An international group of researchers are currently recruiting participants for Sanofi’s Phase 2 trial of SAR156597 for the treatment of idiopathic pulmonary fibrosis (IPF). The official title of the trial, which is now listed at ClinicalTrials.gov, is “Efficacy and Safety of SAR156597 in the Treatment of Idiopathic Pulmonary Fibrosis (IPF): A Randomized, Double-blind, Placebo-controlled, 52-week Dose-ranging Study,” also known by the acronym ESTAIR.
IPF refers to a thickening and scarring of the lungs that is caused by unknown factors. The disease results in difficulty breathing and is eventually fatal. Understanding the factors that lead to scarring is critical for developing treatments for IPF, as there is currently no cure for the disease. Available treatments, such as oxygen therapy, pulmonary rehabilitation, therapeutics, or lung transplant, can help with symptoms and improve quality of life, however, there are still major unmet therapeutic needs for IPF that Sanofi is seeking to provide with its experimental IPF drug.
SAR156597 is a monocloncal antibody that specifically blocks interleukin-4 (IL-4; BSF1) and IL-13. Both interleukin-4 and interleukin-13 are cytokines that may induce inflammation — in other words, an overactive immune response. Researchers believe that inflammation may contribute to the damage that is seen in the lungs of IPF patients.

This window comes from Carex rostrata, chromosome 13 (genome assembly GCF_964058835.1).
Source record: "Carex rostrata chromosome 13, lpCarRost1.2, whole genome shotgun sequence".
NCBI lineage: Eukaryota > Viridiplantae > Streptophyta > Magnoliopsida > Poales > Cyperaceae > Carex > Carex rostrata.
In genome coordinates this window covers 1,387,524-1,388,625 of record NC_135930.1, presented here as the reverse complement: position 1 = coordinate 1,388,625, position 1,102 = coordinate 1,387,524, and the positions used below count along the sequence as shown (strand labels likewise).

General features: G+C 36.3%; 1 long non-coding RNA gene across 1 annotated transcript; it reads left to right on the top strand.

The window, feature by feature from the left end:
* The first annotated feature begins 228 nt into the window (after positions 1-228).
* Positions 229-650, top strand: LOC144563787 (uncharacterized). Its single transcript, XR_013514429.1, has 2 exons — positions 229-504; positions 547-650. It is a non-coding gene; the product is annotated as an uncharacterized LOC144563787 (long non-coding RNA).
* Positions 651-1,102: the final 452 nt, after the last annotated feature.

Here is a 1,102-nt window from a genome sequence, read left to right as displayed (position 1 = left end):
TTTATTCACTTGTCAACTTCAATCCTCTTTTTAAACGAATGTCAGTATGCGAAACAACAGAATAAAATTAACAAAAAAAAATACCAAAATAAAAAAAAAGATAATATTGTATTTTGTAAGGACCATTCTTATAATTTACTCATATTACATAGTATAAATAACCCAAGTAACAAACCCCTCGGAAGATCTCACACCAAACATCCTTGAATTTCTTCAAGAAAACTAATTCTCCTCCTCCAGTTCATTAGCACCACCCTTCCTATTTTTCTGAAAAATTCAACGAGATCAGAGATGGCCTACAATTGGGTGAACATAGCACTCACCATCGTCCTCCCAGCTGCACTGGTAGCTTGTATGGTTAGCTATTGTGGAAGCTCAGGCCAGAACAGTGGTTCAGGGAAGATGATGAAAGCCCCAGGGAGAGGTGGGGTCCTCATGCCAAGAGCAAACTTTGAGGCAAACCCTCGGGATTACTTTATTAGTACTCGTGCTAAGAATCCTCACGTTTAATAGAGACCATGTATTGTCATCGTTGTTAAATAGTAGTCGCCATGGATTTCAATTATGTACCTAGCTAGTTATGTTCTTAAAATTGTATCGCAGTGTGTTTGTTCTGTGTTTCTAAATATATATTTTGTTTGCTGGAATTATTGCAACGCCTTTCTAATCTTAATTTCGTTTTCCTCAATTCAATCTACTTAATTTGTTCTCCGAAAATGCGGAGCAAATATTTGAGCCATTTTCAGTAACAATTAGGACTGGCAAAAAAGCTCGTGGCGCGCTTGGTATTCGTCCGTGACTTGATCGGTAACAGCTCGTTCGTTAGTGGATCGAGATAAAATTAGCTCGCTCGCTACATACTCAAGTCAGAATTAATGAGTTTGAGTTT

Study locations for the clinical trial include 40 different sites within the United States, Canada, the Czech Republic, Denmark, France, Israel, Italy, Korea, Mexico, Spain and Turkey. Individuals who are interested in participating can contact Sanofi at the following email: [email protected]. The researchers are trying to recruit a total of 300 participants worldwide, and estimate that the study will run from 2015-2017. The entire study is expected to run up to 68 weeks, with a screening period of 4 weeks, a treatment period of 52 weeks, and 12 follow-up weeks.
Criteria for participating in the study include age 40 or older, male or female patients, and documented diagnosis of IPF according to the current American Thoracic Society/European Respiratory Society/Japanese Respiratory Society/ American Latin Thoracic Association (ATS/ERS/JRS/ALAT) guidelines.
The main objective of the study is to evaluate in comparison with placebo the efficacy of 2 dose levels of SAR156597 administered subcutaneously for 52 weeks on the lung function of patients with Idiopathic Pulmonary Fibrosis (IPF). Secondary measurements include examining the efficacy and safety of two SAR156597 doses compared to placebo.
There is some controversy about whether inflammation is a cause or consequence of IPF. Hopefully this treatment, which is primarily directed at reducing inflammation, will provide a new alternative for this difficult-to-treat disease.